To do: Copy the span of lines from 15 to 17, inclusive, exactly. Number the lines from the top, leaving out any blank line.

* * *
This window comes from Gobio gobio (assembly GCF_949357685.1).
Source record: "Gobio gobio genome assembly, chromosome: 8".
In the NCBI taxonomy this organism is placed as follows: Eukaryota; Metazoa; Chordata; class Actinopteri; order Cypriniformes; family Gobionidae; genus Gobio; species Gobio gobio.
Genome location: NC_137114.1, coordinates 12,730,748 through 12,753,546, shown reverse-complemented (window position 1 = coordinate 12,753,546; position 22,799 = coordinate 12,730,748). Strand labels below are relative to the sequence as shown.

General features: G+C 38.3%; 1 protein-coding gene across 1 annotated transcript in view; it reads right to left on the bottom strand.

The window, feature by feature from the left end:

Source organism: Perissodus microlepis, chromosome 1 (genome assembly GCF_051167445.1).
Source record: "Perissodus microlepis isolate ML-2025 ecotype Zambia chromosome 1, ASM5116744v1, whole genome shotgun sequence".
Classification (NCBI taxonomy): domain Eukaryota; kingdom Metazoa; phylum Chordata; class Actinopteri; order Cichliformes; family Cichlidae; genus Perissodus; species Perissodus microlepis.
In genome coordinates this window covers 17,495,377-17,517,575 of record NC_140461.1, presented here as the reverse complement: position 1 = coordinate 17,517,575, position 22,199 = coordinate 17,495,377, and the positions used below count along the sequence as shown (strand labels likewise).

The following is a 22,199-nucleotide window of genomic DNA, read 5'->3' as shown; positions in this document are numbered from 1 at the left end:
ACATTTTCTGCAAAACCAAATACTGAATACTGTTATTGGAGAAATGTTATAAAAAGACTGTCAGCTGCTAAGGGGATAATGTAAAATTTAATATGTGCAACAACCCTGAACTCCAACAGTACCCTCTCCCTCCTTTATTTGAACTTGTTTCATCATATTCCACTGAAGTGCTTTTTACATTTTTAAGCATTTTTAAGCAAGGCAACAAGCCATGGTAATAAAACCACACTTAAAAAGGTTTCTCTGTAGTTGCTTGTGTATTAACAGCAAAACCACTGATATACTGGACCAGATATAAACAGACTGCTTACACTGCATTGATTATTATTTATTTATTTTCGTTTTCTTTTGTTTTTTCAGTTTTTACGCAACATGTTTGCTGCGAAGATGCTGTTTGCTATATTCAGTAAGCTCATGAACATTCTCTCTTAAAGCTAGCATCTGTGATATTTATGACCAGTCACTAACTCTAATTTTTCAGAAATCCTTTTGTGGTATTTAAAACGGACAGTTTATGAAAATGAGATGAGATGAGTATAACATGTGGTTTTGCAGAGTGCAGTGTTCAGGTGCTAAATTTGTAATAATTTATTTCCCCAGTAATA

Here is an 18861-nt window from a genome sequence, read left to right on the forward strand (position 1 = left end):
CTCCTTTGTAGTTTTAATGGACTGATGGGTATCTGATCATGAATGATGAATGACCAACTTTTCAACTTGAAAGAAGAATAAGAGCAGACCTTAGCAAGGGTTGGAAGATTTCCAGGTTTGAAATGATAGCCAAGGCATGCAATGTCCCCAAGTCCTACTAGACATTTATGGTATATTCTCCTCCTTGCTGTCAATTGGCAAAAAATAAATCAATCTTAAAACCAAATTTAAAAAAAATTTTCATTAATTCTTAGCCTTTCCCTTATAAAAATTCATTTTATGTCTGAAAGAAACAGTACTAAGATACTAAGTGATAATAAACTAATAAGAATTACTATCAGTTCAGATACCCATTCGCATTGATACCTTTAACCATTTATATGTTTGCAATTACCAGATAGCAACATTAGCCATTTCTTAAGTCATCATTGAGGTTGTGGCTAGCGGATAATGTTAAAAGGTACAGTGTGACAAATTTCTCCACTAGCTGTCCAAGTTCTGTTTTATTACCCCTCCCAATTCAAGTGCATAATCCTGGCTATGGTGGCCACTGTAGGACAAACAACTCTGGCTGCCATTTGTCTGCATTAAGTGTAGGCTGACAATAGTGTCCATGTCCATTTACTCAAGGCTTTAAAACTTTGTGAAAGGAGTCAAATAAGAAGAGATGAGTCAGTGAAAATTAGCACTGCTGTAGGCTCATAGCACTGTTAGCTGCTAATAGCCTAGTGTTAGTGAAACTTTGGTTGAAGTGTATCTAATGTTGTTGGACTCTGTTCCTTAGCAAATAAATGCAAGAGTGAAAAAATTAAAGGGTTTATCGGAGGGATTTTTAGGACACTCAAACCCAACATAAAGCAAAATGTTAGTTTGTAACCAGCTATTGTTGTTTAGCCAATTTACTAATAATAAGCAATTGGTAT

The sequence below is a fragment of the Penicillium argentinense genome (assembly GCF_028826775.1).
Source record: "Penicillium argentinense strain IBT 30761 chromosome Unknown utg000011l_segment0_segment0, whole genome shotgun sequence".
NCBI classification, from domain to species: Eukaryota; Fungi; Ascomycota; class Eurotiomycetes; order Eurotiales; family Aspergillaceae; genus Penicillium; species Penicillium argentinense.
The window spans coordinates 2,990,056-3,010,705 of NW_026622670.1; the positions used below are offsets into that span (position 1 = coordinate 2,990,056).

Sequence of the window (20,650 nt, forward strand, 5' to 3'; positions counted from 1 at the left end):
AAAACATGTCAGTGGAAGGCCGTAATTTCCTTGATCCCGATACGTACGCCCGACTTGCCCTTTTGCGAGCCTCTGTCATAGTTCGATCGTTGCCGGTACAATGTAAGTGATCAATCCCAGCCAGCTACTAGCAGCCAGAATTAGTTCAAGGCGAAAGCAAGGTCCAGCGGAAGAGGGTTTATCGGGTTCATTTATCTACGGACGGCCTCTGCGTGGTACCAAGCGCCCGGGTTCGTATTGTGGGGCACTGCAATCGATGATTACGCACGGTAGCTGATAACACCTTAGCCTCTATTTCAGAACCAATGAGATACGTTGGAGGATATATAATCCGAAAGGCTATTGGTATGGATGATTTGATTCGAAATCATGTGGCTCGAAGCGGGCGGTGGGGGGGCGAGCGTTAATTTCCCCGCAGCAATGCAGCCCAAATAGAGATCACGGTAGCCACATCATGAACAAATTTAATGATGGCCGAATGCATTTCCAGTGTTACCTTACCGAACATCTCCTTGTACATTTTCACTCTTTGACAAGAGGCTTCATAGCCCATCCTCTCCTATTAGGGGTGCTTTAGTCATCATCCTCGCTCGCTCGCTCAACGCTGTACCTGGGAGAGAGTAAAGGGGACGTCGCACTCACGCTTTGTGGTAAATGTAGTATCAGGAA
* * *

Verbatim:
The sequence below is a fragment of the Penicillium argentinense genome (assembly GCF_028826775.1).
Source record: "Penicillium argentinense strain IBT 30761 chromosome Unknown utg000011l_segment0_segment0, whole genome shotgun sequence".
NCBI classification, from domain to species: Eukaryota; Fungi; Ascomycota; class Eurotiomycetes; order Eurotiales; family Aspergillaceae; genus Penicillium; species Penicillium argentinense.